Published: Feb. 28, 2019 By

Erika Isabel BailonCU Boulder undergraduate Erika Isabel Bailon believes that growing up at the intersection of three cultures, two languages and two countries has made it easier for her to move deftly between user interface design (UI) and improving user experiences (UX).

Bailon understands the binary-based technology underpinning her work and how to talk about it in English, Spanish and tech-speak with other designers and engineers who are working to improve the human-computer interface to enrich the experience for end-users.

“A boss once called me a ‘unicorn’ because I understand people and can talk to them, and at the same time I have an engineering mind to create a design and problem-solve,” she said.

A 28-year-old junior working toward her bachelor of science degree in computer science in the College of Engineering and Applied Science, Bailon also points to her pre-college work experience as another important factor that has inspired her to succeed as an innovator who also happens to be a great communicator.

This year, Bailon is one of nine CU Boulder students who received Latin American Education Foundation (LAEF) scholarships to pursue their academic and career dreams. On March 2, LAEF will celebrate 70 years of providing Colorado Hispanic/Latino students with greater access to higher education.

David Aragon, assistant vice chancellor for diversity and student success, says LAEF has granted academic scholarships to nearly 350 current students and alumni through a longstanding partnership with CU Boulder. The persistence and graduation rates for CU’s LAEF scholarship recipients is 80 percent, exceeding CU’s overall six-year graduation rate of 71 percent, he said.

Students who self-identify as Hispanic, Latina, Latino or Latinx comprise the fastest-growing segment of CU Boulder’s student population. In fall 2018, some 3,504 undergraduate students counted themselves in the ethnic group, accounting for 12 percent of the university’s undergraduate enrollment. Aragon said that was a 118 percent increase over the past decade.

Aragon credits the upward trend, in part, to university partnerships with LAEF, the Denver Scholarship Foundation (DSF) and other community-based organizations. This year alone, the DSF has granted scholarships to 169 CU Boulder students, and on March 2 LAEF will honor DSF co-founder and oil executive Tim Marquez with the Sol Trujillo National Lifetime Leadership Award. CU President Bruce Benson won the award last year for his work as the university’s longest-serving president and for his strong support of CU’s statewide Pre-Collegiate Development Programs.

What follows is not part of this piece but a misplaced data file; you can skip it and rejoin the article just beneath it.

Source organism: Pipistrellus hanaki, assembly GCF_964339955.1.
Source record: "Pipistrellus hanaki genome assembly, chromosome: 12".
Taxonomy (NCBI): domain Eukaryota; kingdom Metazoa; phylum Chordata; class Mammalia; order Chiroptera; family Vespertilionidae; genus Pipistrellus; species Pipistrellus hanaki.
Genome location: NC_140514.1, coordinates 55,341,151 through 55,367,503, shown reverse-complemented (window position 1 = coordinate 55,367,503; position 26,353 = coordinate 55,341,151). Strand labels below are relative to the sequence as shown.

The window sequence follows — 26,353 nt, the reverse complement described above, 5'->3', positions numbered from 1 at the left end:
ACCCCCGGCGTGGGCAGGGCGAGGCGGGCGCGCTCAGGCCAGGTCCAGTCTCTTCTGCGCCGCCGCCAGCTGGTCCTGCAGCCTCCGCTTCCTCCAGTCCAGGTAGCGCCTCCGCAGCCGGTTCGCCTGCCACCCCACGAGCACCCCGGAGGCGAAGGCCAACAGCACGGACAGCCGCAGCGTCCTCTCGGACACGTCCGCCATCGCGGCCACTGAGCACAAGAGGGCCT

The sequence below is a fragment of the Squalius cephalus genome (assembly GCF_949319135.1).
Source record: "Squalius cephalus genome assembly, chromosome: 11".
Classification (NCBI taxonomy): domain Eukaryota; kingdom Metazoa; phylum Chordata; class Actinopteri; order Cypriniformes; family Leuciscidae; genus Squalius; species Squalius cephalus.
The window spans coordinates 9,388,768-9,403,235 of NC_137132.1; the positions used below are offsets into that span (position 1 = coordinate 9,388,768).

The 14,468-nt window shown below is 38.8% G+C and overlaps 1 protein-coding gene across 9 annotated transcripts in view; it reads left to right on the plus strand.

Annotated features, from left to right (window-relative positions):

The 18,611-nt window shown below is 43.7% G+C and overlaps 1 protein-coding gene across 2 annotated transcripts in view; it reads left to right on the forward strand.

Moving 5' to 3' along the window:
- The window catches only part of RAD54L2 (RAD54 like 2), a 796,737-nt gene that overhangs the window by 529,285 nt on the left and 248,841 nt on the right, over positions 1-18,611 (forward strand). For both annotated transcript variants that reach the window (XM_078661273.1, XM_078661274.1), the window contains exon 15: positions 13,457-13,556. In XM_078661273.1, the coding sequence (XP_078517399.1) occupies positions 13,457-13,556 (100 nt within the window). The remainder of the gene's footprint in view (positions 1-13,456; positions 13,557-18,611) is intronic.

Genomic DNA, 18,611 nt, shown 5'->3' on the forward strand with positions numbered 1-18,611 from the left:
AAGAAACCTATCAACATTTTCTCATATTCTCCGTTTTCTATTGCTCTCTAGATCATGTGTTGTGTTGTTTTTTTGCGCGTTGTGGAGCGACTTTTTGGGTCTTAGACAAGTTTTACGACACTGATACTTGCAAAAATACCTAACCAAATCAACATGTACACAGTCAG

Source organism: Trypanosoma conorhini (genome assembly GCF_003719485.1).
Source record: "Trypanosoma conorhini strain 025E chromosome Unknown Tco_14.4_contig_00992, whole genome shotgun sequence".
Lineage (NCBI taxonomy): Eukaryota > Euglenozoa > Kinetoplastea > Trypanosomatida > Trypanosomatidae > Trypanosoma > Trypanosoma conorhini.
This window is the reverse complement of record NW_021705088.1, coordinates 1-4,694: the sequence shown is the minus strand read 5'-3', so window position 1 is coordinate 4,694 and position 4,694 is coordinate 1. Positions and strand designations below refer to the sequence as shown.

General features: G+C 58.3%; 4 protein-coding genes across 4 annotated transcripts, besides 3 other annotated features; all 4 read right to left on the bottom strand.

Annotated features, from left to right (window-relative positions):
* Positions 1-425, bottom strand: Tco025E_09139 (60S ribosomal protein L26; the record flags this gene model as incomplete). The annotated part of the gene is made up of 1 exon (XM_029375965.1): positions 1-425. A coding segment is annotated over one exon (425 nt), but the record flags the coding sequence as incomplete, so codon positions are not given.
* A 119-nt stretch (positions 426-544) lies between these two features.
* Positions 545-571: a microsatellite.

“CU Boulder students who benefit from these scholarships make our student body more vibrant and enrich the learning experience for all students,” Aragon said. “Their leadership is recognized across campus among our programs and learning communities.”

Bailon, who was born in Florida to a Mexican mother and Peruvian father, grew up in her mother’s native Mexico City, and has navigated easily between her U.S. and Latin American identities. She came to CU Boulder as a nontraditional student after working as a bilingual paralegal for six years and, next spring, will be the first in her family to graduate from college.

Coding came easy to her, and she has always had a passion for calculus, physics and other hard sciences despite warnings from high school teachers in Mexico City that a career in STEM would be “really hard for you as a woman.” She has already received a promising job offer from one tech giant and could entertain another after graduation. She is a member of the Society of Hispanic Professional Engineers, holds leadership roles in Women in Computing and the engineering honor society Tau Beta Pi, and hopes to earn a master’s degree in engineering.

As an undergraduate, she has received multiple merit- and need-based scholarships that have helped her succeed, including the LAEF scholarship. She said receiving the scholarships has helped her focus on her studies without worrying about financial pressures.

“It gives me hope and encouragement to see other people trying to succeed just like me,” she said of meeting fellow LAEF scholars.

Daniel Gonzalez-Beltran of Aurora, Colorado, is one of those fellow LAEF scholars. A sophomore who is studying integrative physiology with minors in leadership and business, he hopes to work in sports medicine or physical therapy after he graduates from CU Boulder.

Laura-Elena Porras, a sophomore from Commerce City, Colorado, is majoring in sociology with a minor in leadership studies, and is also working toward a public health certificate. Porras hopes to enroll in graduate school after she graduates and said her LAEF scholarship and the chancellor’s matching scholarship have helped her financially. More importantly, she said, her LAEF scholarship has helped her create a community in Boulder she might not have had otherwise.

“They are part of my support group,” she said of fellow scholarship recipients.